G. E. Moore: The Naturalistic Fallacy
G. E. Moore marks the beginning of contemporary meta-ethics. Vas is meta-ethics you ask? It’s the branch of philosophy where we study the origin and meaning of ethical concepts. We try to answer questions like, what does it mean for something to be good? bad? evil? What is a virtue? And what makes some behaviour virtuous and other behaviour not? Another key meta-ethical issue is asking whether morality exists independently of humans, or whether it only applies to humans. In short meta-ethics can be seen as the enterprise of laying the foundations upon which ethical theories can be built. Think of it this way, how can we begin to decide what constitutes “good” or “moral” behaviour until we decide what those terms mean.
Ok, enough of that. Lets look at two of Moore’s contributions to meta-ethics, the naturalistic fallacy and the open question argument…
The Naturalistic Fallacy (In Ethics)
Imagine you’re talking with your bff. You’ve both had a little bit of wine and are feeling good. You’re talking about “life”. We’ve all had these conversations. Your friend starts telling you about a difficult moral decision he has to make and ask you, “so, what does it mean for something to be good?” Feeling somewhat philosophical, you reply, “it’s whatever brings happiness”.
Apparently, your friend is feeling even more philosophical because he/she replies (while gazing off into the distance), “yes, but what is happiness?” You slowly nod your head knowingly, acknowledging the mind boggling profundity of your friend’s question. After searching the depths of your intellect you whisper your reply: “happiness is love. Happiness…is….loooove, my friend”.
Awww! Shit son! You just dropped some knowledge! Boom! Neurons in your friend’s brain explode with the sagaciousness of your answer. Then your friend realizing the import of the revelation scours the depths of his mind and returns philoso-fire with another question. His lips tremble with the philoso-weight of his words, “what is….love?” You are seized by the world-changing significance of this moment.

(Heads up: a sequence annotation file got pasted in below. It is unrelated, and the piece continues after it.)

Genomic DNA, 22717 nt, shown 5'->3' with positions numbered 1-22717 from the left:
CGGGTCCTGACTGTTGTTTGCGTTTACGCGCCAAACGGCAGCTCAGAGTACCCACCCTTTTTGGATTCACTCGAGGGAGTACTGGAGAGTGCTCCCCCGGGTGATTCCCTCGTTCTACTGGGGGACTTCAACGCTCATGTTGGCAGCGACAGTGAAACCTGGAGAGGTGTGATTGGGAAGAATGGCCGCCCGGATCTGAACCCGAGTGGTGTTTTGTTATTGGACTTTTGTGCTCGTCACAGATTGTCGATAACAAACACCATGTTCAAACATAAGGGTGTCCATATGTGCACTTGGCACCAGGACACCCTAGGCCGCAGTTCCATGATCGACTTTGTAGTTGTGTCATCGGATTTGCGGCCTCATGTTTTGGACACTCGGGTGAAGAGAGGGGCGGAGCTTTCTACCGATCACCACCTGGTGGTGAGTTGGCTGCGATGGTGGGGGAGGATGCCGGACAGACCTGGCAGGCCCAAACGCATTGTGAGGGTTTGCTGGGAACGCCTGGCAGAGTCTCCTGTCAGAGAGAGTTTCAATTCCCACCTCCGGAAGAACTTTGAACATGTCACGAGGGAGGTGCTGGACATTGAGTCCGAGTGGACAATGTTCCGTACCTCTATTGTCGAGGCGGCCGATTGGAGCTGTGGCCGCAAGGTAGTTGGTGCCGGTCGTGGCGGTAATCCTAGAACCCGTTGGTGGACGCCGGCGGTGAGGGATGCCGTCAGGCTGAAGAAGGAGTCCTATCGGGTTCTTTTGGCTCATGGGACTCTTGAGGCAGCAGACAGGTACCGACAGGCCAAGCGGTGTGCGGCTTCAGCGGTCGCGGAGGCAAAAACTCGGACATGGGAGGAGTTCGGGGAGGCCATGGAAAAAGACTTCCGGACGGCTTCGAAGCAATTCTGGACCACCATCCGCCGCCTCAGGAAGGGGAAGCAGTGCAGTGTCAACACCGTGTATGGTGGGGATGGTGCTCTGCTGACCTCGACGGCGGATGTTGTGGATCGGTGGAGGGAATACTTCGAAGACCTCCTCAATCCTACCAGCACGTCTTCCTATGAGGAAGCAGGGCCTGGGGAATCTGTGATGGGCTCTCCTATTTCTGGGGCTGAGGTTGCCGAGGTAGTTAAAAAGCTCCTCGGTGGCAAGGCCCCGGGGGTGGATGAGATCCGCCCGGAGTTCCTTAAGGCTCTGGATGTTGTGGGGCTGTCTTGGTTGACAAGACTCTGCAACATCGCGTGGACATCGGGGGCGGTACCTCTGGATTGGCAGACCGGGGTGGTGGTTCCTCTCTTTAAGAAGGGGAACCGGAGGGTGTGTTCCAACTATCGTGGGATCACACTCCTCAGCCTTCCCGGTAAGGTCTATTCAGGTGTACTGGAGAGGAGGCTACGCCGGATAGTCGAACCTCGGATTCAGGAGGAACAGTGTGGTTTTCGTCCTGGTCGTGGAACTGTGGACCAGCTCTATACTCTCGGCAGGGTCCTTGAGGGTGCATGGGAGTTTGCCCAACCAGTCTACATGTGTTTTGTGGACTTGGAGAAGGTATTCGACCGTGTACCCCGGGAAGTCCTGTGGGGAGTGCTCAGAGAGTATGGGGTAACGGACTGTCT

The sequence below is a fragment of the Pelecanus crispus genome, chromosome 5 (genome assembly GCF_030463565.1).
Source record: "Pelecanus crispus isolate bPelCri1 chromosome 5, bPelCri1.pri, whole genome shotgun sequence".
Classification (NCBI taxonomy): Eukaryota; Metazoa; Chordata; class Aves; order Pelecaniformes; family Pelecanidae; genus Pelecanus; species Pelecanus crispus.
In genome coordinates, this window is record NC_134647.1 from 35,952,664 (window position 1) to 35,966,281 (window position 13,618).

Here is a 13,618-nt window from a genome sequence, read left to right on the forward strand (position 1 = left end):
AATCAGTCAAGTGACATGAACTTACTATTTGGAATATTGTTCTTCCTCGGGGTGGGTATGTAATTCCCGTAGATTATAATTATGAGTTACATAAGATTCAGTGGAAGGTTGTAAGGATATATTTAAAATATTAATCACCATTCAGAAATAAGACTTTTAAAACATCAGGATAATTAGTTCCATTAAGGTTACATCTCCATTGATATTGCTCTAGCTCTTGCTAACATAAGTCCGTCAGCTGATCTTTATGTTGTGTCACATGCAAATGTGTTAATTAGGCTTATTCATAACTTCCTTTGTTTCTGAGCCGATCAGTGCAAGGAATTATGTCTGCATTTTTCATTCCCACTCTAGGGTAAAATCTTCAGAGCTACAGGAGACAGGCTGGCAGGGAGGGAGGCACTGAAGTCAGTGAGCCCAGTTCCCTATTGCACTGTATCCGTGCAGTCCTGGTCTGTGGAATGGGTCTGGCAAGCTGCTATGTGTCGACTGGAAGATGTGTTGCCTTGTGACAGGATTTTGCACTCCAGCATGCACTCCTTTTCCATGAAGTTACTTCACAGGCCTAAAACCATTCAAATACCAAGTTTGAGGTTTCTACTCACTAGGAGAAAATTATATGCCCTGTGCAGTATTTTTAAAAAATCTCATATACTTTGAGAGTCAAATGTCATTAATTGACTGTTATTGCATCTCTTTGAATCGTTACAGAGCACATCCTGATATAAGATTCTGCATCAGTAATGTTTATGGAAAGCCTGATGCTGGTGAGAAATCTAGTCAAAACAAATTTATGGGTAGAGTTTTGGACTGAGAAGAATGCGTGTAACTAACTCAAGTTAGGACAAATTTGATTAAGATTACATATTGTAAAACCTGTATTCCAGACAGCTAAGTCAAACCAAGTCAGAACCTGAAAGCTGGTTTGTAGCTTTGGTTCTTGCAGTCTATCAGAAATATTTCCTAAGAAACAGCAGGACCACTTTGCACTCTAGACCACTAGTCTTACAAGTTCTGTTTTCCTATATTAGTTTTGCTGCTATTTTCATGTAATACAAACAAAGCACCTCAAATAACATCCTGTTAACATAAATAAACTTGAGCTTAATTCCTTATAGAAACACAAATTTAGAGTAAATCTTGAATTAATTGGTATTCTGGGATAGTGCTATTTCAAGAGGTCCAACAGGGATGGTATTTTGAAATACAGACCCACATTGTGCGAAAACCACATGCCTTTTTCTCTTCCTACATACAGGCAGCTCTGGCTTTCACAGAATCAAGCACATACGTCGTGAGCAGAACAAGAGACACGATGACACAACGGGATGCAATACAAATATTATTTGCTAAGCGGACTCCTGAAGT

You enter a deep philoso-trance. Emma Bunton’s lyrics fade in and out of your conscious awareness “…philosopheee…is a walk on the slippery rocks…” You lose track of time. Maybe it’s minutes, maybe it’s days. You are like Buddha sitting under the Bohdi tree. Alas, from the depths of your subconscious an answer begins to emerge. At first you can barely make it out. You strain with all your philoso-might. You reach for it and try to grasp it in your mind but like a slippery rock it slips away again and again. With one final quantum energy flux you reach deep into the ocean of your self conscious and grasp the elusive Truth. Like a wild king salmon trying to escape the great american eagle’s talons, it writhes and fights, but alas, your talons are too strong. You rip the Truth from the clutches of your subconscious and thrust it into the daylight of consciousness. Your whole body trembles as you speak the Truth: “Love…is….life”. You collapse.
The next day you go to your Intro to Philosophy class to share your revelation with your professor. Surely, you are well on your way to becoming the next Rousseau, nay, Aristotle! Your professor walks in the room. You can hardly contain yourself. Your hand is up higher than it’s ever been. The professor nods in your direction and says, “I’ll take questions after we get through this section on the naturalistic fallacy.” And thus begins the lecture…